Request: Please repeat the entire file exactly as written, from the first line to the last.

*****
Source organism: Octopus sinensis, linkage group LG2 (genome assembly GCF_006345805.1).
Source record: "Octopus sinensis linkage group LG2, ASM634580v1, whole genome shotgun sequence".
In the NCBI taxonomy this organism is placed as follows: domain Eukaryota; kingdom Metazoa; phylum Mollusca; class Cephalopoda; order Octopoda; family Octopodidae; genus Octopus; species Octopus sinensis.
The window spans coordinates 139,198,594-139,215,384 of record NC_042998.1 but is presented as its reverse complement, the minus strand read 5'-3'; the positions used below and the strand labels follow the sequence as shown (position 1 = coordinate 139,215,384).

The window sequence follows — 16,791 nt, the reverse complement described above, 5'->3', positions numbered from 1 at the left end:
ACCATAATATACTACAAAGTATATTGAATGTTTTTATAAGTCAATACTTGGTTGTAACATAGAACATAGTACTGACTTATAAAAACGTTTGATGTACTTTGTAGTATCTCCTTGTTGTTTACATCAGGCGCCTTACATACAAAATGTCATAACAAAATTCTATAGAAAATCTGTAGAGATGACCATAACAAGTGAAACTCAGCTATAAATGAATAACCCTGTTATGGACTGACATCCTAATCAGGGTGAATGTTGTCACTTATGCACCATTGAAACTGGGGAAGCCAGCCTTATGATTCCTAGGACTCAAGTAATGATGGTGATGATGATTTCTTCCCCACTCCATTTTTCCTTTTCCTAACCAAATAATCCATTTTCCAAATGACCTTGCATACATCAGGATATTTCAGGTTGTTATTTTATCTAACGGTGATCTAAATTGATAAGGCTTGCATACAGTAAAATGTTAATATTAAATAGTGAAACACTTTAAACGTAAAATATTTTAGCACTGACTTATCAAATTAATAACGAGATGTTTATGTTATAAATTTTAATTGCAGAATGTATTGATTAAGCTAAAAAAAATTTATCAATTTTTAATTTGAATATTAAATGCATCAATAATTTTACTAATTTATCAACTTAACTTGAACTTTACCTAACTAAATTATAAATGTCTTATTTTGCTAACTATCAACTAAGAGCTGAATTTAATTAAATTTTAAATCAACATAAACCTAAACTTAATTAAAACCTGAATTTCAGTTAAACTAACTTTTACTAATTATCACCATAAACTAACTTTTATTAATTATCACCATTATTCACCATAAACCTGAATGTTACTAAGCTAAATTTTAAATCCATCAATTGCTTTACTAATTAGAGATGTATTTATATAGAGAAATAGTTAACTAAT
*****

Source organism: Octopus sinensis, linkage group LG2 (genome assembly GCF_006345805.1).
Source record: "Octopus sinensis linkage group LG2, ASM634580v1, whole genome shotgun sequence".
In the NCBI taxonomy this organism is placed as follows: domain Eukaryota; kingdom Metazoa; phylum Mollusca; class Cephalopoda; order Octopoda; family Octopodidae; genus Octopus; species Octopus sinensis.
The window spans coordinates 139,198,594-139,215,384 of record NC_042998.1 but is presented as its reverse complement, the minus strand read 5'-3'; the positions used below and the strand labels follow the sequence as shown (position 1 = coordinate 139,215,384).

The window sequence follows — 16,791 nt, the reverse complement described above, 5'->3', positions numbered from 1 at the left end:
ACCATAATATACTACAAAGTATATTGAATGTTTTTATAAGTCAATACTTGGTTGTAACATAGAACATAGTACTGACTTATAAAAACGTTTGATGTACTTTGTAGTATCTCCTTGTTGTTTACATCAGGCGCCTTACATACAAAATGTCATAACAAAATTCTATAGAAAATCTGTAGAGATGACCATAACAAGTGAAACTCAGCTATAAATGAATAACCCTGTTATGGACTGACATCCTAATCAGGGTGAATGTTGTCACTTATGCACCATTGAAACTGGGGAAGCCAGCCTTATGATTCCTAGGACTCAAGTAATGATGGTGATGATGATTTCTTCCCCACTCCATTTTTCCTTTTCCTAACCAAATAATCCATTTTCCAAATGACCTTGCATACATCAGGATATTTCAGGTTGTTATTTTATCTAACGGTGATCTAAATTGATAAGGCTTGCATACAGTAAAATGTTAATATTAAATAGTGAAACACTTTAAACGTAAAATATTTTAGCACTGACTTATCAAATTAATAACGAGATGTTTATGTTATAAATTTTAATTGCAGAATGTATTGATTAAGCTAAAAAAAATTTATCAATTTTTAATTTGAATATTAAATGCATCAATAATTTTACTAATTTATCAACTTAACTTGAACTTTACCTAACTAAATTATAAATGTCTTATTTTGCTAACTATCAACTAAGAGCTGAATTTAATTAAATTTTAAATCAACATAAACCTAAACTTAATTAAAACCTGAATTTCAGTTAAACTAACTTTTACTAATTATCACCATAAACTAACTTTTATTAATTATCACCATTATTCACCATAAACCTGAATGTTACTAAGCTAAATTTTAAATCCATCAATTGCTTTACTAATTAGAGATGTATTTATATAGAGAAATAGTTAACTAAT